“All of these criteria start to shorten the curve and timeframe we were planning on doing this organically. We got to stay in the intelligence community and went four-for-four on our top criteria for Sotera.”

KeyW would consider deals to add new footprints with other national security agencies with a “clean draft board,” Weber said.

“At some point, we’ll have more than a beachhead presence at those agencies and will be looking for more growth markets. We’ll be there eventually but right now, we have more than enough to keep us occupied.”

Weber also came on board in the midst of KeyW’s own transition after the death of its iconic founder and CEO Len Moodispaw four months prior. Moodispaw named the company and gave it the iconic parrot logo in reference to his beloved Key West, Fla., destination.

“I don’t know that I would have picked the parrot as a logo for an intelligence community, but it says a lot of how we’re not like any other company,” Weber said.

Moodispaw actually was in conversations with Sotera “years ago” over the prospects of such a combination, Weber said.

KeyW has targeted $3.5 million in cost synergies from the combination this year. The company’s long-term synergy goal has savings in the range of $7 million-$10 million from consolidation of IT and other back-office systems along with real estate.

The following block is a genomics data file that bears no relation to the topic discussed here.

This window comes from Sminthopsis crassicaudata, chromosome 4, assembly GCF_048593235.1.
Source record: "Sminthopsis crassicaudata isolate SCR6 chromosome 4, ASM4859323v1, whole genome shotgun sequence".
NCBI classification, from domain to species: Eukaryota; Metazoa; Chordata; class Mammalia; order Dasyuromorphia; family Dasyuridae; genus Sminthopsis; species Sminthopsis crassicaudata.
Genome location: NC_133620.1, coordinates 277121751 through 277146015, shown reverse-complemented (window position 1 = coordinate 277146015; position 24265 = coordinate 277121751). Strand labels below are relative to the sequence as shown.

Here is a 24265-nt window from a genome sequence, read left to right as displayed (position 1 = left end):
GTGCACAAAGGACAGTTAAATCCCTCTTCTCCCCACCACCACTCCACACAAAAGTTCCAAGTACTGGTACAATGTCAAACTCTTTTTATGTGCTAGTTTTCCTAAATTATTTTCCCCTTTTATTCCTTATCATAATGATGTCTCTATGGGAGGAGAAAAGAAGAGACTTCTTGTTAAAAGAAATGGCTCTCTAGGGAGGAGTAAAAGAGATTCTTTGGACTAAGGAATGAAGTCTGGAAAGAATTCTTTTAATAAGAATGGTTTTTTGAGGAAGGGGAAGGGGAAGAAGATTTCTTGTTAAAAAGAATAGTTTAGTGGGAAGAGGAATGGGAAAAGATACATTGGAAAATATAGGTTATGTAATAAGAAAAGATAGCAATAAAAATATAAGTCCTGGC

Much like Leidos, KeyW has brought in outside consultants and put an integration management office in place to oversee the system consolidation and synergy efforts. In charge of that office is Chris Donaghey, vice president of corporate strategy and development. Donaghey was part of the team that led KeyW through its 2010 initial public offering.

“It’s important enough to get this done that I wanted someone on it full-time until we’re in execution mode,” Weber said. “We meet with the board every two weeks on this subject.”

The decisions on real estate footprint and other areas involving the IT and back-office systems are the process of being made and not finalized, Weber said.

Sotera’s team is representing themselves as “KeyW – Sotera” in the interim as part of the integration process with a gradual transition back to the singular KeyW name and parrot identity.

“We expect by the beginning of 2018 to go forward as a combined company.”